Europe: “Banking” on Volatility
Chris ZEE, Head of Equity Advisory, Asia, BNP Paribas & Godfrey OYENIRAN Senior Advisor Equity Advisory, Asia, BNP Paribas
There were plenty of reasons for optimism in the early months of the year.
Europe exited winter largely unscathed by the energy crisis. China had finally moved on from “Zero Covid” and reopened its borders. Earnings momentum in 4Q22 numbers was surprisingly supportive. Valuation remained cheap, particularly relative to US peers. And all of this provided a good foundation for foreign investors to rebuild equity positions in the region, pushing the CAC 40 and FTSE 100 indices to record highs.
However, Europe’s bright start was brought back down to earth by a new concern: the banking sector. Silicon Valley Bank’s collapse in the US and the demise of Credit Suisse in Switzerland left the market on edge with talk of contagion. This was despite the fact that European banks are better regulated and maintain stronger balance sheets than they did during the Global Financial Crisis. Credit Suisse reluctantly fell into the arms of UBS and the market surveyed the sector for potential future casualties. For investors who had embraced a soft-landing narrative for Europe, the bank-led volatility was a rude awakening that market challenges could still persist. Although we will continue to monitor events, we believe sector concerns were overdone, with market concerns driven by idiosyncratic company-specific issues.
The volatility also dented cyclical stocks’ outperformance early in the year, leading to investor rotation into more defensive areas. It wasn’t just the banks that struggled. Energy stocks came under pressure during the period amid oil price weakness, while auto stocks declined on concerns about waning demand. And there were signs that the consumer is feeling the pressure, as reflected in the weak sales update by one of the world’s largest fast fashion groups.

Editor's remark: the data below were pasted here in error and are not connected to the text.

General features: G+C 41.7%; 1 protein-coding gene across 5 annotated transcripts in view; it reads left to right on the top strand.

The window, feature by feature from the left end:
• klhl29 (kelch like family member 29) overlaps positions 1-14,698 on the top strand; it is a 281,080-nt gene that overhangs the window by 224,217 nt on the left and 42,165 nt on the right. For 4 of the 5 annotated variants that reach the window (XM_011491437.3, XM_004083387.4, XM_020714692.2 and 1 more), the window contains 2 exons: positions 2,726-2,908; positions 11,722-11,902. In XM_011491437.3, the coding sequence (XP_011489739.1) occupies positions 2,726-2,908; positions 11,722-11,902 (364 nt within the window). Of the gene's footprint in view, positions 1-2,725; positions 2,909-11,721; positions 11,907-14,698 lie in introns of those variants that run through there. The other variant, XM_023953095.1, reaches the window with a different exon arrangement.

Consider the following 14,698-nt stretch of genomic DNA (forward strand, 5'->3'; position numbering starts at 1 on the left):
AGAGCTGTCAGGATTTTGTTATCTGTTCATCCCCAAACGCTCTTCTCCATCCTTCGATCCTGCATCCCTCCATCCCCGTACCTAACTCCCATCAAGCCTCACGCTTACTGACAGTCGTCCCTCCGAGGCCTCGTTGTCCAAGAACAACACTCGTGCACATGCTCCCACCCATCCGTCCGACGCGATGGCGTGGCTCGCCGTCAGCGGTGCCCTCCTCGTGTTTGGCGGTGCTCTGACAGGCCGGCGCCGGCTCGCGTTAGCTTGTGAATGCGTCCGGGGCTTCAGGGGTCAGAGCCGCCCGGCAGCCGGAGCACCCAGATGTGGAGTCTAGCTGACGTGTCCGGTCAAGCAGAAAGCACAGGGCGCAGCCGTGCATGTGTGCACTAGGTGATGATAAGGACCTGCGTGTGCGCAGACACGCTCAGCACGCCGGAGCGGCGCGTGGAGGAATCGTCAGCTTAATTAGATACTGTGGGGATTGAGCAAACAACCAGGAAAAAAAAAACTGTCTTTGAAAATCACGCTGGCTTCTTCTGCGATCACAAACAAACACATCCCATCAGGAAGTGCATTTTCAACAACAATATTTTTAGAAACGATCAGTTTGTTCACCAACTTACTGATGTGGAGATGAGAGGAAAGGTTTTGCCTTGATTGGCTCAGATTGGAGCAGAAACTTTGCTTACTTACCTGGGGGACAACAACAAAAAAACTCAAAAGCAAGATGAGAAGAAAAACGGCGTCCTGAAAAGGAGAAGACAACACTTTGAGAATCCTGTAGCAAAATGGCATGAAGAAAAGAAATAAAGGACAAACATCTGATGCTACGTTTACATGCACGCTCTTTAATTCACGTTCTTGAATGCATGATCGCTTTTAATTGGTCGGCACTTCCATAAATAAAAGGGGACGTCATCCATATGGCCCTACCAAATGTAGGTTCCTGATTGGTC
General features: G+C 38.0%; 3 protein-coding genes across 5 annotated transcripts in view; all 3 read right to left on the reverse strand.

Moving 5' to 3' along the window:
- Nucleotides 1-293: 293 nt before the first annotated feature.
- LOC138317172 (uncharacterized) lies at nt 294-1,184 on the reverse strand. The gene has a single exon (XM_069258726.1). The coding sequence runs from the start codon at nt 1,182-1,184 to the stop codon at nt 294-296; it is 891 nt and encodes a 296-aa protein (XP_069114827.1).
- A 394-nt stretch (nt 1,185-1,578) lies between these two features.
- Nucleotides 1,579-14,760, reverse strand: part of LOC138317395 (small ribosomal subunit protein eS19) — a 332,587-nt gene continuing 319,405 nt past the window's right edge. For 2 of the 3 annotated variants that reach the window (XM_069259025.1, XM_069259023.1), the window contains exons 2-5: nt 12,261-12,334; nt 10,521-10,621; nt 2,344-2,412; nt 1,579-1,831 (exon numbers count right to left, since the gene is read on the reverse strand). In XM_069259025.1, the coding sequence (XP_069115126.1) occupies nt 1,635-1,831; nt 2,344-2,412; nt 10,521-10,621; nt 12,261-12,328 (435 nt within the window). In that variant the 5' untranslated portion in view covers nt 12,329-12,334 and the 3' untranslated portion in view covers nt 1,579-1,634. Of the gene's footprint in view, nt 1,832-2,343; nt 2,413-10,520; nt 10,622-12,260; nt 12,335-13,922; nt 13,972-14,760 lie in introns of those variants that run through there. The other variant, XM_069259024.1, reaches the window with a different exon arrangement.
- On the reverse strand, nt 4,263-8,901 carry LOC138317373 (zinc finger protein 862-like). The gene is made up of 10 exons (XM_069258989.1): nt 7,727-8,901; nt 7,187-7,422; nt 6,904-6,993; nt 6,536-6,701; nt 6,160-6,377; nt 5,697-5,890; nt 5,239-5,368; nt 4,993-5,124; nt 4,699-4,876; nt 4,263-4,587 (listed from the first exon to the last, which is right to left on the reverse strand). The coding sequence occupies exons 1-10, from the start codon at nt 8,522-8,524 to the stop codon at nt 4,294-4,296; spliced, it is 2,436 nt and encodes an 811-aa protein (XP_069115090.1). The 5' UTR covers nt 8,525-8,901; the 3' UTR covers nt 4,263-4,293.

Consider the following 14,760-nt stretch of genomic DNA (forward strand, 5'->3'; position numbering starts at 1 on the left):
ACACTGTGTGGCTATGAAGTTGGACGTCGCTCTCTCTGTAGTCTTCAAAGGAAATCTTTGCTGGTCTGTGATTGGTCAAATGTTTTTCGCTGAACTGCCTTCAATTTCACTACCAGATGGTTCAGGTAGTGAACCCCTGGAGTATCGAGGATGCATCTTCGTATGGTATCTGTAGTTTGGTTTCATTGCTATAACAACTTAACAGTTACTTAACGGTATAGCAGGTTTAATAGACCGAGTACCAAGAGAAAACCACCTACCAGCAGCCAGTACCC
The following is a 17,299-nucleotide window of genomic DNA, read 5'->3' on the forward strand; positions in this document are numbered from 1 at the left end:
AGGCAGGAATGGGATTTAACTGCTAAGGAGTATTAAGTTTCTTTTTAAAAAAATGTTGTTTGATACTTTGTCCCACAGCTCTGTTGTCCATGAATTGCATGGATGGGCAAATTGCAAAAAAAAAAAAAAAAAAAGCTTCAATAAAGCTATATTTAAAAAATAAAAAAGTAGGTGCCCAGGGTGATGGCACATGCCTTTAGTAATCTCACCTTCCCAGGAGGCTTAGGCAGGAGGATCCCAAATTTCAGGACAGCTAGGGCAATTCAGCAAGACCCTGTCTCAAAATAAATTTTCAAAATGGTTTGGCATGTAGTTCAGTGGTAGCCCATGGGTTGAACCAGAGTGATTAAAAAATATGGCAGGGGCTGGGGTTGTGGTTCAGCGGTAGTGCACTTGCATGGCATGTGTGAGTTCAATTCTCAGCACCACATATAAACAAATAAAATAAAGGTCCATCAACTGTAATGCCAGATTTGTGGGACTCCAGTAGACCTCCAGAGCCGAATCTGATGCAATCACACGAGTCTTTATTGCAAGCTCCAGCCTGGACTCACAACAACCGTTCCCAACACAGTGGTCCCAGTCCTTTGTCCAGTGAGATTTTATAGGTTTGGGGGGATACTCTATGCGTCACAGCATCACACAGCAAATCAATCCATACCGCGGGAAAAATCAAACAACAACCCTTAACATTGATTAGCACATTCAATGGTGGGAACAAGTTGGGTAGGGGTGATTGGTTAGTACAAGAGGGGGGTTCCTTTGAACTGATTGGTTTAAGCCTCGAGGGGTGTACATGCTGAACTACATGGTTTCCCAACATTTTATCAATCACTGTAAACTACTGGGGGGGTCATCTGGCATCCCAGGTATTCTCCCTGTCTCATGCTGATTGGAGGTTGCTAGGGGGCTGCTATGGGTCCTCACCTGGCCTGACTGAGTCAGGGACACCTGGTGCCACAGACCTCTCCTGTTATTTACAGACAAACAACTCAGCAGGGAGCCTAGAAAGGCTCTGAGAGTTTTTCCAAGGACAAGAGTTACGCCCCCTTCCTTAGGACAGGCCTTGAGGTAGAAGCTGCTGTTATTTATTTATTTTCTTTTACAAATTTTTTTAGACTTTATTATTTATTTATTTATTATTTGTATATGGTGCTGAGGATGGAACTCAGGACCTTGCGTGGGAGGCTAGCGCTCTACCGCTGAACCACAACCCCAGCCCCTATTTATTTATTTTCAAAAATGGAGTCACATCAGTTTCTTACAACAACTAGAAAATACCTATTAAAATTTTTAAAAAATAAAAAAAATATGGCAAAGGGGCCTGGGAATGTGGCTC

Still, concerns about a more extensive fallout have not gathered momentum, thanks in part to the confident messaging by the authorities. It took an outbreak of global financial sector turmoil for the European Central Bank (ECB) to finally embrace the “meeting-by-meeting” rate policy approach, suggesting more data dependency. That will give the ECB more flexibility as it navigates an increasingly complicated backdrop.
ECB President Christine Lagarde stated that the ECB “stands ready” to provide emergency support for eurozone lenders in the wake of Credit Suisse. The comments came as the ECB pushed ahead with a 0.5 percentage point increase in interest rates, taking borrowing costs to their highest level since 2008. Inflation remains the focus. “We do not see clear evidence that underlying inflation is trending downwards,” Lagarde said. “Bringing inflation back to 2% over the medium term is non-negotiable.” (Source) The obvious takeaway was that policymakers did not deem the financial sector turmoil as likely to destabilise the euro-area economy, which is a positive for equities. We expect two more rate rises that would take us to a terminal rate of 3.5%.
Given the environment, we still see value in taking a diversified approach that encompasses exposure to defensive names, companies providing good shareholder returns, and stocks with inflation-hedging qualities.
Indeed, much to the market’s satisfaction, European companies have announced more share buybacks in 2023 than in the pre-pandemic period. For the year to 20 March, 72 companies announced new buybacks worth EUR80 billion in total, versus net share purchases of EUR77 billion for the same period in 2019. The financial sector has so far the highest number of buybacks, with 19 banks and seven insurers announcing approximately EUR31.5 billion (see Chart 1).